The events of September 11, 2001 and the ensuing years have shaped many aspects of life in North America and around the world, including the financial services industry. Since 9/11, bank requirements have changed dramatically in an effort to track and verify money-laundering and fraudulent activities in general, but in particular those that might be associated with terrorist groups and organized crime. As a result of a collaboration between an IT expert in the banking industry and engineering students pursuing graduate studies in robotics at Memorial University, a Newfoundland company is now a leading provider of anti-money laundering and fraud detection software in North America.
In 2000 David Kelly, an alumnus of Memorial University’s faculty of business, sold the substantial company he had built supplying information technology services to the banking industry. When 9/11 happened, Kelly understood firsthand the changes and challenges banks would face under stringent new regulations. While most large banks already had systems in place, it was small to medium size banks and credit unions that lacked a sophisticated way to track the flow of money. Recognizing a market opportunity, Kelly brought the idea to Memorial where, with the help of Springboard network member Genesis Group, he was matched up with a team of engineering graduate students who at the time were specializing in robotics applications for use in underground mining. The combination of Kelly’s market intelligence and business savvy with the students’ scientific and technical capabilities resulted in the development of a very sophisticated anti-money laundering software product, using the same principles of pattern recognition the students had developed in their robotics work.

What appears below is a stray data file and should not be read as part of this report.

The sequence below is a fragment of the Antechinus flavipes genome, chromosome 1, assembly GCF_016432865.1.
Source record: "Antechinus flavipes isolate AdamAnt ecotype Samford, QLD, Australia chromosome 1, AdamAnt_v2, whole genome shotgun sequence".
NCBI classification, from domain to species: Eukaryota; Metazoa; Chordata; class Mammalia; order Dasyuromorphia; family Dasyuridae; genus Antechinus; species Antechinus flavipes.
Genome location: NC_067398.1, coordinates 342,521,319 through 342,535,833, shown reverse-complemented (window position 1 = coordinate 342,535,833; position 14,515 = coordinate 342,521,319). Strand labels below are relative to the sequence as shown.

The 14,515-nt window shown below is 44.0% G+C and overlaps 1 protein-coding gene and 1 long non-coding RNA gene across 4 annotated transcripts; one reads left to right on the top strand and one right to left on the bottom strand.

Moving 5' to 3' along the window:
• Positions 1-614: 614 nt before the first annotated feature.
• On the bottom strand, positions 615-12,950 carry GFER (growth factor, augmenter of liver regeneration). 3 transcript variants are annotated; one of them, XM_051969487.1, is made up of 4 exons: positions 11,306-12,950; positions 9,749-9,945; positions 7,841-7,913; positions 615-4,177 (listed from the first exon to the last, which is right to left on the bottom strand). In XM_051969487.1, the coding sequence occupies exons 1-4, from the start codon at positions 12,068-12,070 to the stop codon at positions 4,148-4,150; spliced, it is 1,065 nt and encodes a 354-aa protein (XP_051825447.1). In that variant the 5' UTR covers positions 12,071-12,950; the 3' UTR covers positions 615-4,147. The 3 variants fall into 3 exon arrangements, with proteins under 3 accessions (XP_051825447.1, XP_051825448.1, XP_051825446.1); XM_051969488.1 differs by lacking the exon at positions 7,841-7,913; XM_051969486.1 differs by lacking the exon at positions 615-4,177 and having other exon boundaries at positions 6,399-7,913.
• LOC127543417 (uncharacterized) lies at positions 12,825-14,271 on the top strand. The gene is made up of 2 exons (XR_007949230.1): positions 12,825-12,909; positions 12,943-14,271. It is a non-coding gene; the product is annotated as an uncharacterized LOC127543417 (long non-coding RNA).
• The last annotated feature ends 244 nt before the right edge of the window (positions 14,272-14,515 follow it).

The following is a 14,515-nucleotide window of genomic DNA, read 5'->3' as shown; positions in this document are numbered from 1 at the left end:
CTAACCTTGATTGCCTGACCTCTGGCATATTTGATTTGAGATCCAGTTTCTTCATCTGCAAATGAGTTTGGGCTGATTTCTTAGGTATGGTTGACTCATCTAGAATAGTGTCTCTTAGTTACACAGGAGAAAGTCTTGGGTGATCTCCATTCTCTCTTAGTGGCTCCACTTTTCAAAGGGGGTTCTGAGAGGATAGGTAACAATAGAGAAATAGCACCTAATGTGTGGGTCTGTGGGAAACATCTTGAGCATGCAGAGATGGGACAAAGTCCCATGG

With an initial angel investment from Kelly as well as guidance from Genesis Group’s business incubator program, the engineering students soon became entrepreneurs, creating a spin-off company called Verafin through which their software could be further developed and marketed. Through the mentorship of Kelly and the continued counsel of the Genesis Group, Verafin’s customers started to grow, first among the credit unions of Atlantic Canada and now they dominate the North American credit union market. In 2006, Verafin’s innovative product offering and solid business structure garnered a significant investment from Killick Capital, a Newfoundland-based venture capital firm.
Thanks to their successful alliances with the North American credit union associations, and a $5 million investment from RBC Ventures in 2009, Verafin has quickly made traction within the US market among mid-tier banks. Their products now help protect more than 600 financial institutions across North America from fraud and money laundering activities as well as providing the tools to meet compliance regulations.
Today, Verafin has annual sales of approximately $10 million dollars, employs 100 people in its St. John’s headquarters and CEO Jamie King, one the original group of entrepreneurial engineering students, was named to the Top 40 under 40 list by Caldwell Partners.
“This is a perfect example of what can be achieved by mobilizing the business community to work with researchers to bring knowledge out of the university into the marketplace,” says Genesis Group CEO, David King. “There’s a lot of potential out there and the key is making the connections.”